Success for Asda Workers in Equal Pay Battle

Year Published: 2021

On 26 March 2021, the Supreme Court (SC) gave its decision in the long running Asda equal pay case, resulting in Asda bosses losing the first stage of their appeal to the Supreme Court in an equal pay claim brought by shop workers.

This decision could have far reaching consequences for the retail sector, with other big-name stores such as Sainsbury’s, Tesco, Morrisons and Next, defending similar claims.

How did the Equal Pay Claim Occur?

In 2016, thousands of predominantly female staff took Asda to an Employment Tribunal, claiming that their work was of equal value to that of predominantly male staff working in its distribution centre. They argued that because their work was of equal value, they should receive an equal rate of pay.

Asda has argued that the roles cannot be compared with each other as they are in different departments and the rates of pay were set using a different method. It said that the daily roles of the two groups were different, with the roles of the distribution staff being more difficult. They also said that distribution centres were located in areas with a higher average wage.

The Employment Tribunal rejected Asda’s defence and agreed with the Claimants that the roles could be compared with each other. This was upheld by the Employment Appeal Tribunal (EAT). In 2019, the Court of Appeal also held that shop workers could compare themselves to distribution staff.

The Supreme Court Decision

The SC has ruled that shop workers, who are mostly women, can compare their work to those in the distribution centre for the purposes of equal pay. The essential question that was being determined was whether the “common terms” requirement of the equal pay legislation was satisfied.

The SC clarified that shop floor staff and distribution workers can be compared with each other even if the two groups are not based at the same establishment. It said that this was important, as an employer could otherwise avoid equal pay claims by allocating certain groups of employees to separate sites so that they can have different terms even where this is discriminatory. Asda applies common terms and conditions to its staff wherever they work and there is a single source for the terms that apply to staff.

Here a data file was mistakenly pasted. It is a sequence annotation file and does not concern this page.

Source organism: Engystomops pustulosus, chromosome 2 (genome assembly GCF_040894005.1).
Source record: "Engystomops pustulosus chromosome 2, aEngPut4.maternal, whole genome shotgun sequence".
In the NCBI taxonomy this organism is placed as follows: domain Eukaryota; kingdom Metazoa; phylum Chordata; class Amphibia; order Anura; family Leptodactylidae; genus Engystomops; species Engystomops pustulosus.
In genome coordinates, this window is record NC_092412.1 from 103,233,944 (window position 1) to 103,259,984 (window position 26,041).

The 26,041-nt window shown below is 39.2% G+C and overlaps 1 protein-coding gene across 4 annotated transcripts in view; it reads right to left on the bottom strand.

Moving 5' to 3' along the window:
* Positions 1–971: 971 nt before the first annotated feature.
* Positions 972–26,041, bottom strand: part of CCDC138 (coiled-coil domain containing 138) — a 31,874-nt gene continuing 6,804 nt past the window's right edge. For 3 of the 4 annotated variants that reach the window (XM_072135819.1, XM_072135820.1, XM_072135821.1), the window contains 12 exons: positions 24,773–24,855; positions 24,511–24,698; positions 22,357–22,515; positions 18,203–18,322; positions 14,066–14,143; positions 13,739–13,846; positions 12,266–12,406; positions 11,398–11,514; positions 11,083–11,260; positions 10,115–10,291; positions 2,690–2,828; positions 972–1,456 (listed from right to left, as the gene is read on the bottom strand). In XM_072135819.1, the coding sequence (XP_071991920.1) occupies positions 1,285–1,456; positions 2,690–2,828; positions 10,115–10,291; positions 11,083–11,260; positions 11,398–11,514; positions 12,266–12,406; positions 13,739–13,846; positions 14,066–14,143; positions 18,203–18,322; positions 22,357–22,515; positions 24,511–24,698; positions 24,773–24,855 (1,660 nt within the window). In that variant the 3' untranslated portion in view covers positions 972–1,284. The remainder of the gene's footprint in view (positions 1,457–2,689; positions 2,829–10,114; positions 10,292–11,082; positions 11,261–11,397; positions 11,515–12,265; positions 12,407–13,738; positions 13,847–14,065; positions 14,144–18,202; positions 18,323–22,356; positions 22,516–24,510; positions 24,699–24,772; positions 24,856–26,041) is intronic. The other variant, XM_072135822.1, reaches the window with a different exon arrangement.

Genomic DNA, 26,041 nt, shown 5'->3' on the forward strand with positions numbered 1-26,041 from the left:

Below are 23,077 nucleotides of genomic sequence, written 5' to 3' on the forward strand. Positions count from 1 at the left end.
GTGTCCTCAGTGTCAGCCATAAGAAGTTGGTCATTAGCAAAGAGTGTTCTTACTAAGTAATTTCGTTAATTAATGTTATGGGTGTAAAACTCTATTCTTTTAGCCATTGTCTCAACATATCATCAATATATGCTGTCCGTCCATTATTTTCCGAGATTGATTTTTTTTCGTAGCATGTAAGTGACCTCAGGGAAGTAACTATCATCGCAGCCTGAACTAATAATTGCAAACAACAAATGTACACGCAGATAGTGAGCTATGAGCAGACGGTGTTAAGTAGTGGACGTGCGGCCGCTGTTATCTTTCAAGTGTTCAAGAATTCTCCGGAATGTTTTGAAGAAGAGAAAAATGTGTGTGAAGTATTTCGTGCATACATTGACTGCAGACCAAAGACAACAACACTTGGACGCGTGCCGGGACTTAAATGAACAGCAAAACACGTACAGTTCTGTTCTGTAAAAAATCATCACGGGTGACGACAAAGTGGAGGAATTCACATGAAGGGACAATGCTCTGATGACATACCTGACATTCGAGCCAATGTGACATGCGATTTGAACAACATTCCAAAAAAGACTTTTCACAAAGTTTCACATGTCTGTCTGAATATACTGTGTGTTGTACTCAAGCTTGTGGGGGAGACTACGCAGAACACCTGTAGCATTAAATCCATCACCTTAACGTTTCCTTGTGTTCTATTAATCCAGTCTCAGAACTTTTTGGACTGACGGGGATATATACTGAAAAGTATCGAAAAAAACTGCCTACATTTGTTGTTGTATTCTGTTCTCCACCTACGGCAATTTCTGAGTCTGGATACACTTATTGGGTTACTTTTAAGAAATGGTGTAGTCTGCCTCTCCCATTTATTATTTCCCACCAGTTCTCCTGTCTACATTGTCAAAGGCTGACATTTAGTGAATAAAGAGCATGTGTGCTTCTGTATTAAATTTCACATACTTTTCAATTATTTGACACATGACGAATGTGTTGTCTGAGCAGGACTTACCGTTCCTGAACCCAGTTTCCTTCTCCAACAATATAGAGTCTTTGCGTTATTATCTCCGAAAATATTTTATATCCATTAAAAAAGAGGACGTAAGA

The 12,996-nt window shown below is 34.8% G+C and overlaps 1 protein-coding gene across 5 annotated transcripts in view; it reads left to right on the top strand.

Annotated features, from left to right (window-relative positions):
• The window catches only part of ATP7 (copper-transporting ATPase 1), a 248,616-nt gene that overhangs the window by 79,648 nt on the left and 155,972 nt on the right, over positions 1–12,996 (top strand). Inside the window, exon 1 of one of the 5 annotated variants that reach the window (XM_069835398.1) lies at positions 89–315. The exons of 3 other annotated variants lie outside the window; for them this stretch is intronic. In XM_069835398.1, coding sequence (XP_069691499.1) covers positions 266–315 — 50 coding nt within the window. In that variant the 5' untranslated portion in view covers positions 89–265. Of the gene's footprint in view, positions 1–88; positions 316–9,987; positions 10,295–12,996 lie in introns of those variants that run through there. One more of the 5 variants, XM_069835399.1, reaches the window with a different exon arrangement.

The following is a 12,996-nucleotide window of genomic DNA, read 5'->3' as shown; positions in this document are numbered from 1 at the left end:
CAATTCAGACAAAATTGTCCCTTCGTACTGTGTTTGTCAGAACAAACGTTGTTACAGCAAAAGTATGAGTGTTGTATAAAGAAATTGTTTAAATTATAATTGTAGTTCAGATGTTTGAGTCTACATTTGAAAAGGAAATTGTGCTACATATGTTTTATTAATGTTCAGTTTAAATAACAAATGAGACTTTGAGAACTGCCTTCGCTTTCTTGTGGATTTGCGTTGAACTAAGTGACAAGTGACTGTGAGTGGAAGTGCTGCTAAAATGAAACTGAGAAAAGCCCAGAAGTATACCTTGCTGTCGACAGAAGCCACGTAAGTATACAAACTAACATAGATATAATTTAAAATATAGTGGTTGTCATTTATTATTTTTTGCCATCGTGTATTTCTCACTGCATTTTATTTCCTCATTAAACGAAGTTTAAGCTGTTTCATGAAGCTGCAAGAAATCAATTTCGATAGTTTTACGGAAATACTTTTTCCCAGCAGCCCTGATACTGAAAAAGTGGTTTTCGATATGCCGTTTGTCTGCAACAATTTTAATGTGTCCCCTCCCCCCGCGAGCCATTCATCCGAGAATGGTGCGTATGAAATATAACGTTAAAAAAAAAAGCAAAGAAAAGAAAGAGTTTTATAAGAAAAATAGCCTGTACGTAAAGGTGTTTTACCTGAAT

The SC provided guidance for future equal pay cases involving similar preliminary issues over the common terms requirement, acknowledging that the case had become “markedly over-complicated”:

  • It is a threshold test only. Tribunals should not tolerate a prolonged enquiry into it and appeals are to be discouraged.
  • Inference from the facts and circumstances may more readily provide an answer to the test than the opinions of individuals employed in the business. There is no requirement for any form of line-by-line comparison of different sets of terms and conditions.
  • The threshold test should not be elevated into a major hurdle nor used as a proxy for other elements of an equal pay claim. Cases where the threshold test is not met are likely to be exceptional.

The First Hurdle Complete, What’s Next?

The SC decision is essentially the first hurdle that the Claimants needed to get over in this complex litigation that has already been occurring for 5 years. The SC emphasised the threshold nature of the common terms test and the inappropriateness of using a preliminary issue to determine the substantive issues in a case. The SC decision shows that firm case management is needed where it may be in an employer’s interest to delay the determination of substantive issues.

Asda maintains that retail and distribution are different sectors with their own distinct skill sets and pay rates. The next stage of the litigation will look at this in more detail when an Employment Tribunal will need to consider whether the work is of equal value in terms of skills and training.

The SC decision does not mean that the Claimants have won the right to equal pay. The next stage in the litigation requires the Claimants to demonstrate that their roles are of equal value to the roles in the distribution centres. If the Claimants can establish this, they will then need to demonstrate that gender is the key reason why pay is different. If the claims ultimately succeed, retailers could be looking at multi-billion-pound compensation costs. With so much at stake it is perhaps unsurprising that Asda have taken such a robust approach to the defence of the claims.

For further information regarding Employment Tribunals or for any other Employment law matter, please contact Jennifer Platt on 0161 475 7669 or email [email protected].

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